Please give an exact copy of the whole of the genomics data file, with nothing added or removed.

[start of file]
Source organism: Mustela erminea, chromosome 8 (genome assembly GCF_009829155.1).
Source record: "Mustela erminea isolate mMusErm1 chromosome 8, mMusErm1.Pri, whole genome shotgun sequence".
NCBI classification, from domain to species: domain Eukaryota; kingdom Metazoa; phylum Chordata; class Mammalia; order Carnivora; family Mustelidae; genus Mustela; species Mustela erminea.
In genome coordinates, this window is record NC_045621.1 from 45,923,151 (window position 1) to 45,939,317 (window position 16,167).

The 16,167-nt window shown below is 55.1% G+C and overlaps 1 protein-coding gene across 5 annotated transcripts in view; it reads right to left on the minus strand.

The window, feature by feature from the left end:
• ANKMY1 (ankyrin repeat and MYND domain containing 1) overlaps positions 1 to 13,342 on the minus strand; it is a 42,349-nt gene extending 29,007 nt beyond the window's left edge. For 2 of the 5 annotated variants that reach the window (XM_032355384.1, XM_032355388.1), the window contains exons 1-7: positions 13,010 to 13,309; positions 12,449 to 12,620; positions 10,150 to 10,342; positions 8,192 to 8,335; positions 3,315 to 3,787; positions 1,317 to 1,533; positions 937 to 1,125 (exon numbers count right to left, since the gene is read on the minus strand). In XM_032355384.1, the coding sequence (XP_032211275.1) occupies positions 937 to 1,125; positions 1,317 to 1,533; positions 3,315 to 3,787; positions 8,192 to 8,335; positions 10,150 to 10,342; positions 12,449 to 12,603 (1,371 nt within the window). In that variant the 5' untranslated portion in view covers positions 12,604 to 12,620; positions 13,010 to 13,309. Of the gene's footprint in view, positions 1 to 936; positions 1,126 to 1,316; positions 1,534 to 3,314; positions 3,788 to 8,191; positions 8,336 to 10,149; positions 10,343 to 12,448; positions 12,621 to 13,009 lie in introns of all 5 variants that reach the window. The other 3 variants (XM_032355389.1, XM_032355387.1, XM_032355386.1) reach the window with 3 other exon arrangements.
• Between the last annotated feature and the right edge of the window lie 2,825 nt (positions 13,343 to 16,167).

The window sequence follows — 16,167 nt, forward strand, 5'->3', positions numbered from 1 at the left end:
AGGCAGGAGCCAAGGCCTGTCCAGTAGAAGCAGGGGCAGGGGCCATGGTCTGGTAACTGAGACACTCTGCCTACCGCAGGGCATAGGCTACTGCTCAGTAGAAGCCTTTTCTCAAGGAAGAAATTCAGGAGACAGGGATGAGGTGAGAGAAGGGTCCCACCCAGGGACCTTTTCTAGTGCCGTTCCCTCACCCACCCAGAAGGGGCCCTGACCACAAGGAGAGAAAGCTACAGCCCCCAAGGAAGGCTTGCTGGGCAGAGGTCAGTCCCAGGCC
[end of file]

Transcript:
Source organism: Mustela erminea, chromosome 8 (genome assembly GCF_009829155.1).
Source record: "Mustela erminea isolate mMusErm1 chromosome 8, mMusErm1.Pri, whole genome shotgun sequence".
NCBI classification, from domain to species: domain Eukaryota; kingdom Metazoa; phylum Chordata; class Mammalia; order Carnivora; family Mustelidae; genus Mustela; species Mustela erminea.
In genome coordinates, this window is record NC_045621.1 from 45,923,151 (window position 1) to 45,939,317 (window position 16,167).

The 16,167-nt window shown below is 55.1% G+C and overlaps 1 protein-coding gene across 5 annotated transcripts in view; it reads right to left on the minus strand.

The window, feature by feature from the left end:
• ANKMY1 (ankyrin repeat and MYND domain containing 1) overlaps positions 1 to 13,342 on the minus strand; it is a 42,349-nt gene extending 29,007 nt beyond the window's left edge. For 2 of the 5 annotated variants that reach the window (XM_032355384.1, XM_032355388.1), the window contains exons 1-7: positions 13,010 to 13,309; positions 12,449 to 12,620; positions 10,150 to 10,342; positions 8,192 to 8,335; positions 3,315 to 3,787; positions 1,317 to 1,533; positions 937 to 1,125 (exon numbers count right to left, since the gene is read on the minus strand). In XM_032355384.1, the coding sequence (XP_032211275.1) occupies positions 937 to 1,125; positions 1,317 to 1,533; positions 3,315 to 3,787; positions 8,192 to 8,335; positions 10,150 to 10,342; positions 12,449 to 12,603 (1,371 nt within the window). In that variant the 5' untranslated portion in view covers positions 12,604 to 12,620; positions 13,010 to 13,309. Of the gene's footprint in view, positions 1 to 936; positions 1,126 to 1,316; positions 1,534 to 3,314; positions 3,788 to 8,191; positions 8,336 to 10,149; positions 10,343 to 12,448; positions 12,621 to 13,009 lie in introns of all 5 variants that reach the window. The other 3 variants (XM_032355389.1, XM_032355387.1, XM_032355386.1) reach the window with 3 other exon arrangements.
• Between the last annotated feature and the right edge of the window lie 2,825 nt (positions 13,343 to 16,167).

The window sequence follows — 16,167 nt, forward strand, 5'->3', positions numbered from 1 at the left end:
AGGCAGGAGCCAAGGCCTGTCCAGTAGAAGCAGGGGCAGGGGCCATGGTCTGGTAACTGAGACACTCTGCCTACCGCAGGGCATAGGCTACTGCTCAGTAGAAGCCTTTTCTCAAGGAAGAAATTCAGGAGACAGGGATGAGGTGAGAGAAGGGTCCCACCCAGGGACCTTTTCTAGTGCCGTTCCCTCACCCACCCAGAAGGGGCCCTGACCACAAGGAGAGAAAGCTACAGCCCCCAAGGAAGGCTTGCTGGGCAGAGGTCAGTCCCAGGCC